People didn’t expect it. If you saw The Passion, you’d understand that nobody would believe that you could be beaten, and then crucified, and then be walking around a few days later like none of that had happened. None of his followers believed that Jesus was going to come back from the dead. Only one thing changed that: they saw him. They believed, and it changed the rest of their lives. Their eyewitness testimony, and the way it changed their lives, is some of the most compelling proof that the resurrection did happen. When these words were written, many of the witnesses were still around, and you could check out their story. Paul, the former skeptic himself, said, “And if Christ has not been raised, then your faith is useless” (1 Corinthians 15:17). One person summarizes it this way:

The resurrection is the keystone of the arch on which our faith is supported. If Christ has not risen, we must impeach all those witnesses for lying. If Christ has not risen, we have no proof that the crucifixion of Jesus differed from that of the two thieves who suffered with him. If Christ has not risen, it is impossible to believe that his atoning death was accepted. (D.L Moody)

Only one fact could account for the start of the church, the writing of the New Testament, and the fact that Christianity spread all throughout the ancient world at that time. It wasn’t built on the moral teaching of Jesus. It was built on the belief that Jesus rose from the dead, and that belief came from having seen him firsthand.

Is it true? I still ask myself that at times. Every once in a while, it seems so unreal, too out of my experience. But I also remember that it seemed unreal and unbelievable right from the start, and that a whole bunch of eyewitnesses believed because they saw it for themselves. I also remember the words of Jesus himself, who said, “”You believe because you have seen me. Blessed are those who haven’t seen me and believe anyway” (John 20:26).

There’s one more question I’d like to ask before we wrap up. So what? If Jesus did rise from the dead, what does that mean for us? What is the relevance of Easter to today?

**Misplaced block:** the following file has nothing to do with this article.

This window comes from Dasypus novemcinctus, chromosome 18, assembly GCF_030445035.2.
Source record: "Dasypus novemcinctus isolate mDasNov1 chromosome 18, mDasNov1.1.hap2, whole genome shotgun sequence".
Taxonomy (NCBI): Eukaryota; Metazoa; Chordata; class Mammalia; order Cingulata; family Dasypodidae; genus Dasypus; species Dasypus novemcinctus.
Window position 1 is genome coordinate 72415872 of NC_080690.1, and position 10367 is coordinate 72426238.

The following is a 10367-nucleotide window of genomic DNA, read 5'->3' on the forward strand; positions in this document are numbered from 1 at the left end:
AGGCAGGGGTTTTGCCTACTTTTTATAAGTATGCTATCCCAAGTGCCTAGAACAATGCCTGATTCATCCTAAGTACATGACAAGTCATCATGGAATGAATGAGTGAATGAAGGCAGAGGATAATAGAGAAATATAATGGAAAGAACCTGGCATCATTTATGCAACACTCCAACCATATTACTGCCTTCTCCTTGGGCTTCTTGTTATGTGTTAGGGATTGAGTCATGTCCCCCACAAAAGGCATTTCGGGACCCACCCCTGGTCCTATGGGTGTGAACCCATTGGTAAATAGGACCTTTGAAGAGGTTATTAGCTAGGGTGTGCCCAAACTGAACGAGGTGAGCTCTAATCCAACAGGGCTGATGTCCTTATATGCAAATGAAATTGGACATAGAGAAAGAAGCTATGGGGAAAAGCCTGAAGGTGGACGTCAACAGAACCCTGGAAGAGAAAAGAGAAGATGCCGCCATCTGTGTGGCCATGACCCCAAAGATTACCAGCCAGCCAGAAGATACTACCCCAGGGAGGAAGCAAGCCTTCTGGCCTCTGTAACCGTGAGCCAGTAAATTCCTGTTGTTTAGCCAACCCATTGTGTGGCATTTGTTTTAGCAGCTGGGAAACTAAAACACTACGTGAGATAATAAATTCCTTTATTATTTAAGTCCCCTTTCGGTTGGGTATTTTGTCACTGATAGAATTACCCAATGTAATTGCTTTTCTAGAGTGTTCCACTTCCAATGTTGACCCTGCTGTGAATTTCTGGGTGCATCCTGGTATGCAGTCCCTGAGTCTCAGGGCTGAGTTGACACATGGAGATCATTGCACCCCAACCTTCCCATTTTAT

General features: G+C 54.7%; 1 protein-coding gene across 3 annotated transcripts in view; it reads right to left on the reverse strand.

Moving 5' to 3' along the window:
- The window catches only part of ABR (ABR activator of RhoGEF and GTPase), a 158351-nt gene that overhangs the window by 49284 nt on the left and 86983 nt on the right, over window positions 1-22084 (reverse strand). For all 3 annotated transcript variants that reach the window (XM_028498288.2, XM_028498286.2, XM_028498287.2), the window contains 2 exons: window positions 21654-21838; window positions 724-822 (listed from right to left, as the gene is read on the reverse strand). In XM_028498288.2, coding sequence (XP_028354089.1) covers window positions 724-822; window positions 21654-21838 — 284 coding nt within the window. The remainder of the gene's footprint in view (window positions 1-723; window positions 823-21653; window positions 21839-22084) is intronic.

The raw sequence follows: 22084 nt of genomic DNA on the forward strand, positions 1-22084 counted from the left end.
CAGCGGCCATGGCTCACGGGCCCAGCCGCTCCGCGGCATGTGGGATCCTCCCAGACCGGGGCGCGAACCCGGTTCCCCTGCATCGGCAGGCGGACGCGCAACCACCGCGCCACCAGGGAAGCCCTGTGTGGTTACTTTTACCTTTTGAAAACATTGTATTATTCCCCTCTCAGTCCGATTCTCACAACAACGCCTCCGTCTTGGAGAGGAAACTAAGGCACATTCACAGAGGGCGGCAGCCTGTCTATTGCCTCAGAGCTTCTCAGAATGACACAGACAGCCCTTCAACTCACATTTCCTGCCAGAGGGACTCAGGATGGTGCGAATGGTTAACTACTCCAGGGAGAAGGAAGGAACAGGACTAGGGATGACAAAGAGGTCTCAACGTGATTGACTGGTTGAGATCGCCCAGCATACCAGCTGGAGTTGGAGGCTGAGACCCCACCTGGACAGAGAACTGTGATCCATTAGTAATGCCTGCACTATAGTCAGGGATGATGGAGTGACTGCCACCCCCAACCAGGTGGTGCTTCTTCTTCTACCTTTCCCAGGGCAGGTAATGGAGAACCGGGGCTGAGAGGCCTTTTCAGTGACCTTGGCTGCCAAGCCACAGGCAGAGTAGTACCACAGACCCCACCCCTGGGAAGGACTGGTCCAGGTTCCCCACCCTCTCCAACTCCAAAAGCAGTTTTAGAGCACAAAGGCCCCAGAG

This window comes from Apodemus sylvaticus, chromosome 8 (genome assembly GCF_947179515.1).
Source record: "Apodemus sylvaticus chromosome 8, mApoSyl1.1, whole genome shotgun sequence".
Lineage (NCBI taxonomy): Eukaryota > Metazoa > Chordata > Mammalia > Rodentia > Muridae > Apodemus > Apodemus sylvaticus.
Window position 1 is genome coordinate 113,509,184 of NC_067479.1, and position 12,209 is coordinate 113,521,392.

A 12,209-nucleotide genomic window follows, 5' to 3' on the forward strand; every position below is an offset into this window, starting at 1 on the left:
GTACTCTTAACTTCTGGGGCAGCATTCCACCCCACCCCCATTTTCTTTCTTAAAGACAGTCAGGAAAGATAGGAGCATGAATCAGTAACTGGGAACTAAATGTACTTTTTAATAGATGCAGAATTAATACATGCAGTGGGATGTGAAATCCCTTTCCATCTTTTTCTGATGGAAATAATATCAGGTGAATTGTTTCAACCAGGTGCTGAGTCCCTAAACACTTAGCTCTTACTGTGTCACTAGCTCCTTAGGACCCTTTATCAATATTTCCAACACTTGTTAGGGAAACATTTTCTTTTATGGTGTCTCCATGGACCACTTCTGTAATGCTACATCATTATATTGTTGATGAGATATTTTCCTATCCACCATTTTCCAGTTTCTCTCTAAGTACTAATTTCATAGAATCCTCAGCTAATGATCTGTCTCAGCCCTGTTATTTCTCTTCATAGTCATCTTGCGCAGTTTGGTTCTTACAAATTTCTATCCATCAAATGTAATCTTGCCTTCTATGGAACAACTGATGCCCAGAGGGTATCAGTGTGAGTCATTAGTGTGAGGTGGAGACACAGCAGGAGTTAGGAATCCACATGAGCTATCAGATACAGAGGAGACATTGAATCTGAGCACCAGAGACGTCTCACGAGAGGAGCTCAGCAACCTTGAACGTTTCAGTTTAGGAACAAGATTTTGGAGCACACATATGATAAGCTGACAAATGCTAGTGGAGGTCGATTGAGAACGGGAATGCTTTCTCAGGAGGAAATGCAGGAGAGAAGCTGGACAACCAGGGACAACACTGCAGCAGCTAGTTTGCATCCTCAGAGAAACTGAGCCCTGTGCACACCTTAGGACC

To answer that question, I need to explain one verse to you, and then I’m done. 1 Corinthians 15:20 says, “But the fact is that Christ has been raised from the dead. He has become the first of a great harvest [the firstfruits] of those who will be raised to life again.”

The idea of firstfruits is drawn from the ancient Jewish religion. Every year at harvest, the first sheaf of the harvest was offered to God. That took place prior to the rest of the harvest, and it was also an assurance that the rest of the harvest was coming as well. Paul uses this imagery to refer to Jesus’ resurrection. It comes before our resurrection, and it is given to God as an assurance that he’s just the first of many who will be raised from the dead. Jesus went first, but our turn is coming.

Here’s the relevance of Easter for us today. What happened to Jesus can one day happen to us. Death is not the end. There’s more coming. Our bodies will be raised from the dead as well. They’ll be different from now, Paul explains, but they will raised just as Jesus was raised from the dead.

“Death is the ultimate weapon of the tyrant; resurrection…overthrows it” (N.T. Wright). We don’t have to fear death any longer, because we know now that there is more.

The resurrection is about a lot of things. It’s the vindication of everything Jesus said and taught. It’s our assurance that the Kingdom of God is well because the King is alive. It’s the cornerstone of the Christian faith. It’s also our assurance that what happened to Jesus one day can happen to us.

The only thing left to do is to respond to the resurrection the same way that the former skeptic who wrote these words did: by following and serving the Risen One from that point on.

Darryl Dash

Darryl Dash

I'm a grateful husband, father, oupa, and pastor of Grace Fellowship Church Don Mills. I love learning, writing, and encouraging. I'm on a lifelong quest to become a humble, gracious old man.
Toronto, Canada